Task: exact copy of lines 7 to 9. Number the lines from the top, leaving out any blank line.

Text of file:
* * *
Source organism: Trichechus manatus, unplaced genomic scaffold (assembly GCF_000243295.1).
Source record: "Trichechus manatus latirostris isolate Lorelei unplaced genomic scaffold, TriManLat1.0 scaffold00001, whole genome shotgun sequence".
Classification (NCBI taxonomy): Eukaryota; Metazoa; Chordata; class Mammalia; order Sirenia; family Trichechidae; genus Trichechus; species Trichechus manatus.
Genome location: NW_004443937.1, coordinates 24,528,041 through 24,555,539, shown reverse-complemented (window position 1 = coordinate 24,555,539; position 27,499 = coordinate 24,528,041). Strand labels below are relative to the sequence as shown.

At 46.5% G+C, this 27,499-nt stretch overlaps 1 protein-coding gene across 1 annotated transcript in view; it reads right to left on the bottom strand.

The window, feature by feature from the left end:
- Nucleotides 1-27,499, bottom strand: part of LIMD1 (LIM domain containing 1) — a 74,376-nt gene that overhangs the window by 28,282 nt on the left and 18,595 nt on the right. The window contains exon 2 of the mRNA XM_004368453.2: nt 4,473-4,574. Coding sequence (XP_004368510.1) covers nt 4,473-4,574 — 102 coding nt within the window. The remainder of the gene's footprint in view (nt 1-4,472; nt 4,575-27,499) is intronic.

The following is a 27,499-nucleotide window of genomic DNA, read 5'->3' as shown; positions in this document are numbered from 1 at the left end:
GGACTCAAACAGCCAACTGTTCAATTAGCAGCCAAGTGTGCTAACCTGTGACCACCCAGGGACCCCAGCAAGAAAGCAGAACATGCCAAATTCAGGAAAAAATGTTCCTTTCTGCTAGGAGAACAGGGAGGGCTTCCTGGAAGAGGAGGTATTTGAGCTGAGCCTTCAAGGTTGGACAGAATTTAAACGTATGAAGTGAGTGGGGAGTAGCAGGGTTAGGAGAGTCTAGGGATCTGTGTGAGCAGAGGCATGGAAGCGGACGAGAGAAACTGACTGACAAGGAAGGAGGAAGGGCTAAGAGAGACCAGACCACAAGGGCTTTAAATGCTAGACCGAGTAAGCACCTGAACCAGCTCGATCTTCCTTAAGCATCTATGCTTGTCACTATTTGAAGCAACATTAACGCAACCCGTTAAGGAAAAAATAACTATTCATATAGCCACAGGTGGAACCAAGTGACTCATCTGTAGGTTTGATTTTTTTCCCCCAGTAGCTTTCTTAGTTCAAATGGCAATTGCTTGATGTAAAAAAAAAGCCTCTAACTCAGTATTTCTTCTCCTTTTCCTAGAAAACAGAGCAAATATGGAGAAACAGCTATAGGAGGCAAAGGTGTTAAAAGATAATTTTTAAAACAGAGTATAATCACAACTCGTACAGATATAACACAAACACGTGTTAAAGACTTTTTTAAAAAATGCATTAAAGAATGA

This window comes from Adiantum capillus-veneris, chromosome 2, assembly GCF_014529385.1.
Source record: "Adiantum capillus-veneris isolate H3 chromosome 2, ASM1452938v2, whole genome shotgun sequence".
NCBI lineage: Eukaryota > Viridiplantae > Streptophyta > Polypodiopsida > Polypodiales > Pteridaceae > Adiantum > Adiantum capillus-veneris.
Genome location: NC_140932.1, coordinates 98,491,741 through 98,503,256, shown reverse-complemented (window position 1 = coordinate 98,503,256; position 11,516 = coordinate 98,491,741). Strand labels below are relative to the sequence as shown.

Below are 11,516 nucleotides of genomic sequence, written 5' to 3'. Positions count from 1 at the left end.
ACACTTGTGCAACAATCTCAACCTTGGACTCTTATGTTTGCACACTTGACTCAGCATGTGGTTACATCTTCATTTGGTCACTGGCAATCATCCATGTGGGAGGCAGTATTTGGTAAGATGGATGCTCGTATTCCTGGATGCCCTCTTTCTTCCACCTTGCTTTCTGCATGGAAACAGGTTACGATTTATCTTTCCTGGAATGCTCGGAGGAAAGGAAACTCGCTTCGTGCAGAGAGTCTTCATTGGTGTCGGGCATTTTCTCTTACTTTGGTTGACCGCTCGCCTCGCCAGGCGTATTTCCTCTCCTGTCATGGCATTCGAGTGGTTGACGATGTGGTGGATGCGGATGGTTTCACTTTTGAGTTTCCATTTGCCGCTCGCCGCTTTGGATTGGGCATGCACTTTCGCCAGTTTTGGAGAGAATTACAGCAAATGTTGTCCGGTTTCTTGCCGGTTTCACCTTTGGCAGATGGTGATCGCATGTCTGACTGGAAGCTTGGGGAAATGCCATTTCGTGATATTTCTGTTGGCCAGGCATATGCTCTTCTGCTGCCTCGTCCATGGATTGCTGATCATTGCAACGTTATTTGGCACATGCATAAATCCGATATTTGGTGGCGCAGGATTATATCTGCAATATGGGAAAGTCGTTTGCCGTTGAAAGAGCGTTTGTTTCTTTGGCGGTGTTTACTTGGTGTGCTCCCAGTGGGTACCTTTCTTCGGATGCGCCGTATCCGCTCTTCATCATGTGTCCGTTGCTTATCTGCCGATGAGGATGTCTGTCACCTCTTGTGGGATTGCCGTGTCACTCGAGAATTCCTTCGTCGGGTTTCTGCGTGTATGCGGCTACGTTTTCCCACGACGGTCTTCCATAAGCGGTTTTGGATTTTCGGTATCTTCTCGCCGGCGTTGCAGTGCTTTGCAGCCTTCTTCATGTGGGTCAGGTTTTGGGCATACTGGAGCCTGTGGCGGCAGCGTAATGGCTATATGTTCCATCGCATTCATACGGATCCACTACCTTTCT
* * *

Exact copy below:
- Nucleotides 1-27,499, bottom strand: part of LIMD1 (LIM domain containing 1) — a 74,376-nt gene that overhangs the window by 28,282 nt on the left and 18,595 nt on the right. The window contains exon 2 of the mRNA XM_004368453.2: nt 4,473-4,574. Coding sequence (XP_004368510.1) covers nt 4,473-4,574 — 102 coding nt within the window. The remainder of the gene's footprint in view (nt 1-4,472; nt 4,575-27,499) is intronic.

The following is a 27,499-nucleotide window of genomic DNA, read 5'->3' as shown; positions in this document are numbered from 1 at the left end:
GGACTCAAACAGCCAACTGTTCAATTAGCAGCCAAGTGTGCTAACCTGTGACCACCCAGGGACCCCAGCAAGAAAGCAGAACATGCCAAATTCAGGAAAAAATGTTCCTTTCTGCTAGGAGAACAGGGAGGGCTTCCTGGAAGAGGAGGTATTTGAGCTGAGCCTTCAAGGTTGGACAGAATTTAAACGTATGAAGTGAGTGGGGAGTAGCAGGGTTAGGAGAGTCTAGGGATCTGTGTGAGCAGAGGCATGGAAGCGGACGAGAGAAACTGACTGACAAGGAAGGAGGAAGGGCTAAGAGAGACCAGACCACAAGGGCTTTAAATGCTAGACCGAGTAAGCACCTGAACCAGCTCGATCTTCCTTAAGCATCTATGCTTGTCACTATTTGAAGCAACATTAACGCAACCCGTTAAGGAAAAAATAACTATTCATATAGCCACAGGTGGAACCAAGTGACTCATCTGTAGGTTTGATTTTTTTCCCCCAGTAGCTTTCTTAGTTCAAATGGCAATTGCTTGATGTAAAAAAAAAGCCTCTAACTCAGTATTTCTTCTCCTTTTCCTAGAAAACAGAGCAAATATGGAGAAACAGCTATAGGAGGCAAAGGTGTTAAAAGATAATTTTTAAAACAGAGTATAATCACAACTCGTACAGATATAACACAAACACGTGTTAAAGACTTTTTTAAAAAATGCATTAAAGAATGA